Now that Google Reader is shutting down, I’m looking for alternative ways to read my RSS feeds. And if you’re one of those people who must have their RSS feeds pried from their cold-dead hands, I imagine you’re looking for alternatives too. Here’s a short list of some of the services that could fit the bill.
Pre-emptive disclaimer: No, I don’t consider flipping through links on Twitter/Facebook a replacement to RSS subscriptions. I know that works for lots of people, but not me. I like a more curated reading experience, and ensuring I don’t miss articles from specific blogs & authors. To me, reading whatever is on Twitter is like mindlessly watching whatever happens to be on TV or listening to whatever the radio is playing.
And with that rant out of the way, let’s find a new home for our RSS feeds!
Fever is a self-hosted PHP app you install on your own server (like WordPress). The awesome thing about Fever is that it scans all the links in your feed and makes the “hottest” rise to the top. The more feeds you subscribe to, the better Fever works. It’s got an iPhone-friendly layout too. And since it’s built by Shaun Inman you know it’ll be beautifully designed. Likely worth the reasonable $30 price tag.
NetNewsWire (NNW) is an RSS reader with versions for Mac, iPad and iPhone. Although most people use it to sync with Google Reader, it does also support standalone mode. The downside to this, of course, is that your subscriptions won’t be synced across devices. I used NNW years ago, before Reeder came out, and was overall pretty happy with it.
NewsBlur is a hosted service for managing your RSS feeds. It’s got a web-based reader and clients for iPhone, iPad and Android. They have a free version of the service with some limitations (like number of feeds, stories, and “Feeding poor Shiloh”) and a premium version for $1/month (seriously). Looks like a pretty good service, though their servers are currently slammed with traffic.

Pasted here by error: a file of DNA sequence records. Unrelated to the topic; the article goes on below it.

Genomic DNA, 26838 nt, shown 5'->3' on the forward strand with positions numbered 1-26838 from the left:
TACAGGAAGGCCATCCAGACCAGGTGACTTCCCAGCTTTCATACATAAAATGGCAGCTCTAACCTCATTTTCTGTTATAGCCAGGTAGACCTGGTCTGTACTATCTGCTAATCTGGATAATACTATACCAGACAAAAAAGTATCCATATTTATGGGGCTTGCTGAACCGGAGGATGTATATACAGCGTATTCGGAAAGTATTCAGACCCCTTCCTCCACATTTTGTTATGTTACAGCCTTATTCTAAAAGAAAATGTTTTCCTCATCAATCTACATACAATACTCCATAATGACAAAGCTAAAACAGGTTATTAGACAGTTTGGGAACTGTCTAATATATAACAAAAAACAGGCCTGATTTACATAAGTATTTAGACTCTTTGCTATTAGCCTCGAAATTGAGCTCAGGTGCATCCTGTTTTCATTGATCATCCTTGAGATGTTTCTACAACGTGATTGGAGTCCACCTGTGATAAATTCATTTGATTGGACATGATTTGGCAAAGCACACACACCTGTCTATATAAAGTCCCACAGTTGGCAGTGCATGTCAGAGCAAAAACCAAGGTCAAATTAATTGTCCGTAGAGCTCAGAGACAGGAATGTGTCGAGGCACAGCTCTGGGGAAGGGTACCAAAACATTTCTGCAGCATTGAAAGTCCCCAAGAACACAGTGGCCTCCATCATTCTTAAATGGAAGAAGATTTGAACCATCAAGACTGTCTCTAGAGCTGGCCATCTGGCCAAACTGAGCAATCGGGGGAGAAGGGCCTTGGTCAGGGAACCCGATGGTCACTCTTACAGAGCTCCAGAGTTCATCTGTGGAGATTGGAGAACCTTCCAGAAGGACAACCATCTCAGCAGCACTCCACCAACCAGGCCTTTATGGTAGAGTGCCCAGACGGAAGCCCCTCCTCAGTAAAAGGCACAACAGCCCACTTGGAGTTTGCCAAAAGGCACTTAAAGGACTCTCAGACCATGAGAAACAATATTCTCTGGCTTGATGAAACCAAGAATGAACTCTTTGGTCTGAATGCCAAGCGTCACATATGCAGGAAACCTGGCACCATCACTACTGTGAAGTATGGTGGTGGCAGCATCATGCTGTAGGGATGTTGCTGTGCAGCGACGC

I haven’t tried The Old Reader but they claim to offer an experience “just like the old google reader, only better.” They’re currently in beta, but you can import your feeds and give it a try. It’s a hosted service and appears to be free, though there is no explicit mention of this.
FeedHQ is a feed reader “built with readability and mobility in mind.” They offer some unique features, including syntax highlighting (for readers of programming blogs) and keyboard shortcuts. FeedHQ will be a paid service, but appears to be free during the beta testing period.
I absolutely love Reeder. To me, it’s the perfect reading experience. I use it on my Mac, iPad and iPhone. The downside is that it currently requires a Google Reader account — it does no subscription management of it’s own. But it hides this fact ever so elegantly. In fact one friend claimed he used Reeder instead of Google Reader, and replied “well I’ll be damned” when I pointed out it only works when hooked into Google Reader.
This is a huge opportunity, in my opinion, for the Reeder team to transparently ditch syncing through Google Reader and instead switch their suite of apps to sync through iCloud. Or perhaps they could build their own sync service (and sprinkle a web UI on top). I would certainly pay for that, and I’m willing to bet others would, too.
They’ve nailed the most important part: the reading experience. And for this reason they have a head start on anyone else.
I’m not totally sure what I’ll end up using, but like Marco suggests I think we’ll see a lot of innovation and new players in RSS over the coming months. I know many people say RSS is “dead,” but I think there will always be a large enough group of RSS users to support a healthy ecosystem of products in this geeky niche.
What will you be using to read your RSS subscriptions?